Sean Jansen

Big Sky Resort History


   ~Sean Jansen


My keys insert into the ignition and turn to start the engine. The six cylinders of my Subaru slowly crank with the single digit temperatures outside my house in Bozeman. I hadn’t planned on leaving for the mountain for another 15 minutes, but it was necessary to get the car warmed up, windshield defrosted and heater cranked for a marathon day on the mountain. Today wasn’t just any day on the mountain however, today was the fist day of the season and opening weekend of the 2019/2020 season at Big Sky Resort. With a fresh dumping of light and fluffy powder, I wanted to be sure I was there towards the front of that first lift line.


The drive through the canyon was unlike any other day of a commute from Bozeman to Big Sky. The outrageous traffic Highway 191 receives with the added wrinkle of the overnight snow creating a layer of ice over the road, making the drive slower than usual. On the slow and frustrating drive to Big Sky, it dawned on me that I had no knowledge of the history of the mountain as a ski destination, and pondered how I could enjoy the runs without ever knowing how they got here. So after some wonderful powder runs with more snow continuing to dump after the first day of the season, I went home and promised I would at least read up on the mountain. Here is what I found.


The Louisiana Purchase was a landmark day in U.S. History. The purchase acquired much of the land of the central United States from Louisiana north to Montana. Though Montana was purchased in 1803, the land wasn’t homesteaded or began to become ranched until the 1890’s, Big Sky being one of the ranch areas.


For the next 80 years, the Big Sky valley was ranched and homesteaded with people living off the land and enjoying the splendid beauty of the surrounding area and Lone Peak standing in solitude. In December of 1973, NBC Newscaster, Chet Huntley, the same Huntley as the Huntley Lodge at the base of the mountain, purchased and started Big Sky Resort. Though the ski destination and resort were Huntley’s dream, he sadly never saw it to its full potential as he passed a couple years before the resort began to take shape.


In 1976, Boyne USA Resorts acquired the property and spawned Big Sky as we all know it today. 20 years down the road in 1995, the Lone Peak Tram was constructed and still runs and carries skiers and view seekers up to the 11,167 foot Lone Peak summit. Further growing, it made history when Moonlight Basin was opened in 2003, creating acres of more mountain to ski, making it the largest ski area in the country.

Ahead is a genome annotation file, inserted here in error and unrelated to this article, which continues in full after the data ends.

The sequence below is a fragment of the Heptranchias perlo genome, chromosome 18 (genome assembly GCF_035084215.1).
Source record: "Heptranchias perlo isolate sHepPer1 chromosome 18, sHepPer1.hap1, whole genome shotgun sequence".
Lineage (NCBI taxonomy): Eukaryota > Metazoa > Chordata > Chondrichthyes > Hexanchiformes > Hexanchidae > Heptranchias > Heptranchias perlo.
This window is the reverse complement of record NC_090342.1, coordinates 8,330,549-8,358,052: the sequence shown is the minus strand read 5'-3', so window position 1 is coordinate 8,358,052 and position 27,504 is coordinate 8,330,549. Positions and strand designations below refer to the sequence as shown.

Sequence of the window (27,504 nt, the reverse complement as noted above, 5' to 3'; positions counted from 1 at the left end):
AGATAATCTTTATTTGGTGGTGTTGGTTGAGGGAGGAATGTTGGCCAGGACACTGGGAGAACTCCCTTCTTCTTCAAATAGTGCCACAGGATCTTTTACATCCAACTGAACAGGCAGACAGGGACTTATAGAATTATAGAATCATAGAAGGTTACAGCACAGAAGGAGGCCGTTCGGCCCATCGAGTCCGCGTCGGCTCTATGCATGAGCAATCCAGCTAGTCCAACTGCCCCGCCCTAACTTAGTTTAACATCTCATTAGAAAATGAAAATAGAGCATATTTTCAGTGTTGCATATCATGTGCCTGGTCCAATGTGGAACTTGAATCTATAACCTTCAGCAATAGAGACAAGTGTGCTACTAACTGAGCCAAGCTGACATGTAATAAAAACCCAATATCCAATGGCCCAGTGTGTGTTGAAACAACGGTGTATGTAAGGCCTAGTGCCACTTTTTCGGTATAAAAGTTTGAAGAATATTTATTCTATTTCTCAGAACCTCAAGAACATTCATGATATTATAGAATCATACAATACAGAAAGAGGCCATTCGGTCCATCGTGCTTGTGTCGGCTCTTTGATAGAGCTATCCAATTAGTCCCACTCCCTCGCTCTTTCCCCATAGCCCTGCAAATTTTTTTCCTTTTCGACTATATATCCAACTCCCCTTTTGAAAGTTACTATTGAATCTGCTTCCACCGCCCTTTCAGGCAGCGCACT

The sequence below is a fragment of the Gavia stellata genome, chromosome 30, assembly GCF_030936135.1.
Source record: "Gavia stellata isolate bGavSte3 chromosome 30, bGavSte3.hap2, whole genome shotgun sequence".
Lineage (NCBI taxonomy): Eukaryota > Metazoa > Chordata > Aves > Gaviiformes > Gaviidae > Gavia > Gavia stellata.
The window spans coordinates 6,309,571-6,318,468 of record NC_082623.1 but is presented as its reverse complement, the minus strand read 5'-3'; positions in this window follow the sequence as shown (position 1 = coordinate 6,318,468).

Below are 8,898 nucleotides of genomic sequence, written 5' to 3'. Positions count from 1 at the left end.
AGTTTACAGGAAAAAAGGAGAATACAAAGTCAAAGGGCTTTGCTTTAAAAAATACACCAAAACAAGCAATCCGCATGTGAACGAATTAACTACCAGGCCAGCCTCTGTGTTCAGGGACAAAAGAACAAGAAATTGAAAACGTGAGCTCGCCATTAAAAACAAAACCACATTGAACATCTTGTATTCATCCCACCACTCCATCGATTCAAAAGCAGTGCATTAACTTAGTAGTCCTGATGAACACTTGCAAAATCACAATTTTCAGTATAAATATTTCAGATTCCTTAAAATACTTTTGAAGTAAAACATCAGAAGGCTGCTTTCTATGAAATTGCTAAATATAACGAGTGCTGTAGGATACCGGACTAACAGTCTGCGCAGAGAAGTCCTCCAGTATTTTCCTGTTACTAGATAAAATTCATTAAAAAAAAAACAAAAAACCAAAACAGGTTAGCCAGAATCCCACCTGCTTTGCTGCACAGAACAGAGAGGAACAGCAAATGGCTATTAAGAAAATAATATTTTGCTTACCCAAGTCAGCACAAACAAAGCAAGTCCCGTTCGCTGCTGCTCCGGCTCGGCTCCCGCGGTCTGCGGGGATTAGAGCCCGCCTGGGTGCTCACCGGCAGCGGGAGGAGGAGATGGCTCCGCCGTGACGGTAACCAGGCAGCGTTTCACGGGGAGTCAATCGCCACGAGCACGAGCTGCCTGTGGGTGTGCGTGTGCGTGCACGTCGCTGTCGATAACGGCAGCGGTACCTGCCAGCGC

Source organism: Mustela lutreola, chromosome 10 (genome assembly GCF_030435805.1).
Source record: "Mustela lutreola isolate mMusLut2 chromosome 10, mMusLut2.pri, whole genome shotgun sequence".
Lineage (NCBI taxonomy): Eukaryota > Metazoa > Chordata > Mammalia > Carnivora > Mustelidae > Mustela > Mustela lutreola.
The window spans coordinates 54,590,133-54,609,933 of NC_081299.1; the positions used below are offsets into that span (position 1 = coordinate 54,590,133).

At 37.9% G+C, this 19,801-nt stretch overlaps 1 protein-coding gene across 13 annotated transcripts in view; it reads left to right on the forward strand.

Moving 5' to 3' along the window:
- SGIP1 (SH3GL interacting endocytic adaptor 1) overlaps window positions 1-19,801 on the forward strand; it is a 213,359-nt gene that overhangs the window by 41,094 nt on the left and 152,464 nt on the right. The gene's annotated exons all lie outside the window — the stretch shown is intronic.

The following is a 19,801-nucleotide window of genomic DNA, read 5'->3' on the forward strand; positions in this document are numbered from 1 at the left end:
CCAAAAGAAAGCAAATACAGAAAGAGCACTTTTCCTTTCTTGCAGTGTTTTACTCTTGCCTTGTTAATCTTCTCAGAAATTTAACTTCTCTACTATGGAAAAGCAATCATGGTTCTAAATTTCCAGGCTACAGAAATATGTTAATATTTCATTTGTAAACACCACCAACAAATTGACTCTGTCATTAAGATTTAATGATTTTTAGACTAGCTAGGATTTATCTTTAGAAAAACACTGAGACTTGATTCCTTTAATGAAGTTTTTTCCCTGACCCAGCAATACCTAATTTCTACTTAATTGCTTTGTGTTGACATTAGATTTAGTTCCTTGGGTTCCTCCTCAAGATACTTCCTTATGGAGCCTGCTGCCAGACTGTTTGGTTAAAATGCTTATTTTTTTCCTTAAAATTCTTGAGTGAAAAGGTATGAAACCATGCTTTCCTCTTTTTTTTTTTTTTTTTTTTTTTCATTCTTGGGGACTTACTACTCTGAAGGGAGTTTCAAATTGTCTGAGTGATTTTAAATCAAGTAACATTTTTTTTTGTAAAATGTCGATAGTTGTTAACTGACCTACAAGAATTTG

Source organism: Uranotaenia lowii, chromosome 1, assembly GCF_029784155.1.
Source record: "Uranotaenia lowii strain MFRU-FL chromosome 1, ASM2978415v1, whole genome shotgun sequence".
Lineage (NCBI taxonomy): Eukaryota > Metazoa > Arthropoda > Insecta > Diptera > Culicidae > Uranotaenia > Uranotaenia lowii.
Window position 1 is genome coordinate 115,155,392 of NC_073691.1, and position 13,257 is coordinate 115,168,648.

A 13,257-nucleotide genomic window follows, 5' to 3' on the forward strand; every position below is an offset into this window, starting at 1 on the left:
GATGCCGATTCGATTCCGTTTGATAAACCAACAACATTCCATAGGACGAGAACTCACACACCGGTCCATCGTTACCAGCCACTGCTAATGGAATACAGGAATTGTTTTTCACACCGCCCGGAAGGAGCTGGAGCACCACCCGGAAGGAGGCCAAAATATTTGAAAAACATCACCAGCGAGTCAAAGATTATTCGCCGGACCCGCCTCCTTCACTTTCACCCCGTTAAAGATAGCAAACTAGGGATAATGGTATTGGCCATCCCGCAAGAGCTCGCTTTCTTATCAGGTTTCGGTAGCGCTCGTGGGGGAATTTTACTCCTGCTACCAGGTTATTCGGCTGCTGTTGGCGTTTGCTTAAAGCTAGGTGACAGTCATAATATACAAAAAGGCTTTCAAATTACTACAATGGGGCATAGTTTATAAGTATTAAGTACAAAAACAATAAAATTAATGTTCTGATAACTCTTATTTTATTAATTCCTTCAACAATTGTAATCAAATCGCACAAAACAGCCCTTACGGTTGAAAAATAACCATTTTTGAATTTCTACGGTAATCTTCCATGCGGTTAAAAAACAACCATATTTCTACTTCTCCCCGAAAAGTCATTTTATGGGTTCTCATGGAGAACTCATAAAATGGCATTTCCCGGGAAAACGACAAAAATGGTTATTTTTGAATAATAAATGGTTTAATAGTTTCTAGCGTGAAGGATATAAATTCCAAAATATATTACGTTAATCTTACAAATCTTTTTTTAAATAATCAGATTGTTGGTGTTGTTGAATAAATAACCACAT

Today, the town of Big Sky flirts with an annual population of around 3,000 permanent residents. We all know that Gallatin County is the fastest growing county in the state and easily on the top rankings for the country. So Big Sky’s quiet little homestead history has and still is quickly growing to super stardom with the growth and popularity of Lone Peak and the now numerous new chairlifts and high end homes, accessible to anyone with a wallet and a need for a powder filled vacation.


So we may be seeing growth with the Ikon Pass making things exponentially easier and cheaper for anyone to come on over and ski Big Sky. The traffic on Highway 191 is growing almost daily with accidents on the rise and sightings of wildlife decreasing with every day. And the prices of our local and quiet Big Sky are skyrocketing, making it difficult even for the die-hard ski bum to afford a lift ticket and place to stay. But if we look back at the history of how and where it all began, one mans dream with deep American history made this entire scene possible. Something I knew nothing about for nearly two decades of the Biggest Skiing in America. So the next powder turns you make cruising off whichever of the wonderful chairlifts we have on offer, smile and be stoked that it all came to fruition, and did so in the state of Montana.